Mar 09
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The Last Whisper

 We should’ve left when we had the chance. My friends were packing just thirty minutes after the emergency broadcast. It’s been two hours and we are one of the only people left. My mom and dad agreed that it is possible that the hurricane could miss us or die before it hits. It seems senseless, but if we were to pack up we’d have to clean everything out, taking what is most valuable and logical. If we left we wouldn’t be able to come back to the house until whoever was behind evacuation told us we could, which could be days after the hurricane passes through.
 My dad has always been stubborn when it comes to a choice not being made by him. My dad got in an argument with the mailman after he decided to bring the mail to our front door instead of put it in the mailbox. It would take a miracle for my parents to change their minds about staying here. There are only a couple of other people in the neighborhood that are making the same choice, to stay during the hurricane. I don’t know any of them really well, like I said, all of my friends left within the first hour.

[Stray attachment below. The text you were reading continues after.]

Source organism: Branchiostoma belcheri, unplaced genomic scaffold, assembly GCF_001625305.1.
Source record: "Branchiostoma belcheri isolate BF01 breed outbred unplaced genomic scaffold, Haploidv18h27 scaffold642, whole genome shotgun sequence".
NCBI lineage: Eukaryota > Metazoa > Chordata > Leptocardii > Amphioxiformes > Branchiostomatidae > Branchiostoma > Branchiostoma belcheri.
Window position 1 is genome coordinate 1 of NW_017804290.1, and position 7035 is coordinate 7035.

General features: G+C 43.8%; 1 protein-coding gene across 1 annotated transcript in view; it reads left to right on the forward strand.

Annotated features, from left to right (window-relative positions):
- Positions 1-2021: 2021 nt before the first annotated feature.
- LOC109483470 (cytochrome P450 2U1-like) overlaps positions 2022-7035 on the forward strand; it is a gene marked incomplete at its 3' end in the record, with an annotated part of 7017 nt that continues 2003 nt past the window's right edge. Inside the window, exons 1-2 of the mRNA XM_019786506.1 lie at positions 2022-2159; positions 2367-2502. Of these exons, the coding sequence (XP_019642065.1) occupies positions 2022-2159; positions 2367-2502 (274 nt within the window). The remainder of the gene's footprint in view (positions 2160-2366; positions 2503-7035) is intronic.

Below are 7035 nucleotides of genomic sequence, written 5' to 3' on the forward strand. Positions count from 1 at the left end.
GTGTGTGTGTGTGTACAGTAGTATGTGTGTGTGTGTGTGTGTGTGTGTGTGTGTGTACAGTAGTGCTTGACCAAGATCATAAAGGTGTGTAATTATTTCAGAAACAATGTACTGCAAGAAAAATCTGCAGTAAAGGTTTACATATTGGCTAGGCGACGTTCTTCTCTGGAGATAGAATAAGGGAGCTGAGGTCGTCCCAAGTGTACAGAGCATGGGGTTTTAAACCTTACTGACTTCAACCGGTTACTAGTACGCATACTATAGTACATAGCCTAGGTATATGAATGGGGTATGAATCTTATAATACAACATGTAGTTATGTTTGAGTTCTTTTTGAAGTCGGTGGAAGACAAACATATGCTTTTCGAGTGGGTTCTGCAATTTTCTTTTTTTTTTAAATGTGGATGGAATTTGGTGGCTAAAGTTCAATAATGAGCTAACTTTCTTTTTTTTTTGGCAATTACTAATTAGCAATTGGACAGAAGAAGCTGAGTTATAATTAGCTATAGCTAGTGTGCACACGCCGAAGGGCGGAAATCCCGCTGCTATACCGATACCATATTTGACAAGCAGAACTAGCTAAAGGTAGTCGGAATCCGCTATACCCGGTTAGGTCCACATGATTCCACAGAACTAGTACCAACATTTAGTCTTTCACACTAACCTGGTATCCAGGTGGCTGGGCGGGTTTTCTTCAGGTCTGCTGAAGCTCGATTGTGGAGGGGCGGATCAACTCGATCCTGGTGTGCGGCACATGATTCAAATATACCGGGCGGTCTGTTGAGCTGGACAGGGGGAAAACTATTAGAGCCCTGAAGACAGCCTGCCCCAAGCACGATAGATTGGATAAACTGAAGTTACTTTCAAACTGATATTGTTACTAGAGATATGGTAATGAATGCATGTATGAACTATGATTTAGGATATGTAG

My parents boarded up the windows and doors with chairs, couches, anything that could block the entrances. It made me think of a movie, like there’s people coming for us and we need to stand our ground and make sure no one gets in or out. I was enjoying my thoughts until I heard a whistling. It was coming from outside and sounded close. Before I could ask what it might be whistling, my parents freeze and stop working on the entrances. They take a second, my dad asks my mom if she hears the whistling, she responds yes.
  My father tells me to get low and under the kitchen counter. I go and wait for my mother and father to join me. Once they do, the whistling gets louder and is accompanied by a lot of thumping and rattling. My dad looks at my mother in fear, the last time I saw fear in his eyes was when his mother was on her deathbed.
  This was serious, and by the looks of my dad, it was about to get even more serious. Everyone flinched when the walls started separating. And everything started falling apart. My dad told me to keep my head down. My mom was screaming. The sound of the wind and debris was loud enough for my mom’s scream to sound silent. The last thing I heard before we all disappeared was my dad whispering in my ear “I’m sorry, I love you.”

 
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